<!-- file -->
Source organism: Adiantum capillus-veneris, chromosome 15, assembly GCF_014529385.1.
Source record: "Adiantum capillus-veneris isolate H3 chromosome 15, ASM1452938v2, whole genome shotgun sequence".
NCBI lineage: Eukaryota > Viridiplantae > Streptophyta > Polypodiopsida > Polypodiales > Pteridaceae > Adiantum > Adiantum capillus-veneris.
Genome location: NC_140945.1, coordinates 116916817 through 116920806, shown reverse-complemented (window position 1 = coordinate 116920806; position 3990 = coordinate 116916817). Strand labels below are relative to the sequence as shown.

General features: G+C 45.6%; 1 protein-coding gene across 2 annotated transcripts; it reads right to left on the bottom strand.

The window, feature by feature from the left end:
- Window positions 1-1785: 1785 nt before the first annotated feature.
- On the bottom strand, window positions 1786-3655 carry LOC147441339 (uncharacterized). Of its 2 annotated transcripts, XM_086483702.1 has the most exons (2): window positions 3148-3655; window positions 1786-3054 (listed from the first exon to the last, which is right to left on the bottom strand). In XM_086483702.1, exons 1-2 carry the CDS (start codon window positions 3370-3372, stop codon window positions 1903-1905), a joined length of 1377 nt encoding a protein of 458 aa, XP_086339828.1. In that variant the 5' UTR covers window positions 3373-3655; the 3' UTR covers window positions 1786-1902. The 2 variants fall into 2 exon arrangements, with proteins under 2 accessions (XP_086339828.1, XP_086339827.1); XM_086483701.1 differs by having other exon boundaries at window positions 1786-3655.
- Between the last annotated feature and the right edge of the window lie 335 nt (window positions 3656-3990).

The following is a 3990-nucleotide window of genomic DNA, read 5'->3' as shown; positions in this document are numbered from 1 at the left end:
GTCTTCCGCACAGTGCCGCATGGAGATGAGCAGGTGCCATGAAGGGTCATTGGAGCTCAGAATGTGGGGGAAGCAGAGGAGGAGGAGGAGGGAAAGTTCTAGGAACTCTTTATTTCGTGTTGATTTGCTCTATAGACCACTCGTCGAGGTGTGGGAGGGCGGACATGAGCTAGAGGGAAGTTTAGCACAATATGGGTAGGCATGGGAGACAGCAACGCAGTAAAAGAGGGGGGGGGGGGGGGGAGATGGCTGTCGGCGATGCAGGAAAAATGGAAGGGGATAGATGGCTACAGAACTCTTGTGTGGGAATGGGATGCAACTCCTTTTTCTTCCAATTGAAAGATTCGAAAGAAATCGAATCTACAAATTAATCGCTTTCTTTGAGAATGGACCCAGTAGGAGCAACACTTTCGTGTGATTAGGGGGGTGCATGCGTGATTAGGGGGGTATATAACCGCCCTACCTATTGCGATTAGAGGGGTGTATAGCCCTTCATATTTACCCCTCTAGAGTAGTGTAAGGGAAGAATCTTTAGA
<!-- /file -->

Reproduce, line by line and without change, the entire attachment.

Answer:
Source organism: Adiantum capillus-veneris, chromosome 15, assembly GCF_014529385.1.
Source record: "Adiantum capillus-veneris isolate H3 chromosome 15, ASM1452938v2, whole genome shotgun sequence".
NCBI lineage: Eukaryota > Viridiplantae > Streptophyta > Polypodiopsida > Polypodiales > Pteridaceae > Adiantum > Adiantum capillus-veneris.
Genome location: NC_140945.1, coordinates 116916817 through 116920806, shown reverse-complemented (window position 1 = coordinate 116920806; position 3990 = coordinate 116916817). Strand labels below are relative to the sequence as shown.

General features: G+C 45.6%; 1 protein-coding gene across 2 annotated transcripts; it reads right to left on the bottom strand.

The window, feature by feature from the left end:
- Window positions 1-1785: 1785 nt before the first annotated feature.
- On the bottom strand, window positions 1786-3655 carry LOC147441339 (uncharacterized). Of its 2 annotated transcripts, XM_086483702.1 has the most exons (2): window positions 3148-3655; window positions 1786-3054 (listed from the first exon to the last, which is right to left on the bottom strand). In XM_086483702.1, exons 1-2 carry the CDS (start codon window positions 3370-3372, stop codon window positions 1903-1905), a joined length of 1377 nt encoding a protein of 458 aa, XP_086339828.1. In that variant the 5' UTR covers window positions 3373-3655; the 3' UTR covers window positions 1786-1902. The 2 variants fall into 2 exon arrangements, with proteins under 2 accessions (XP_086339828.1, XP_086339827.1); XM_086483701.1 differs by having other exon boundaries at window positions 1786-3655.
- Between the last annotated feature and the right edge of the window lie 335 nt (window positions 3656-3990).

The following is a 3990-nucleotide window of genomic DNA, read 5'->3' as shown; positions in this document are numbered from 1 at the left end:
GTCTTCCGCACAGTGCCGCATGGAGATGAGCAGGTGCCATGAAGGGTCATTGGAGCTCAGAATGTGGGGGAAGCAGAGGAGGAGGAGGAGGGAAAGTTCTAGGAACTCTTTATTTCGTGTTGATTTGCTCTATAGACCACTCGTCGAGGTGTGGGAGGGCGGACATGAGCTAGAGGGAAGTTTAGCACAATATGGGTAGGCATGGGAGACAGCAACGCAGTAAAAGAGGGGGGGGGGGGGGGGAGATGGCTGTCGGCGATGCAGGAAAAATGGAAGGGGATAGATGGCTACAGAACTCTTGTGTGGGAATGGGATGCAACTCCTTTTTCTTCCAATTGAAAGATTCGAAAGAAATCGAATCTACAAATTAATCGCTTTCTTTGAGAATGGACCCAGTAGGAGCAACACTTTCGTGTGATTAGGGGGGTGCATGCGTGATTAGGGGGGTATATAACCGCCCTACCTATTGCGATTAGAGGGGTGTATAGCCCTTCATATTTACCCCTCTAGAGTAGTGTAAGGGAAGAATCTTTAGA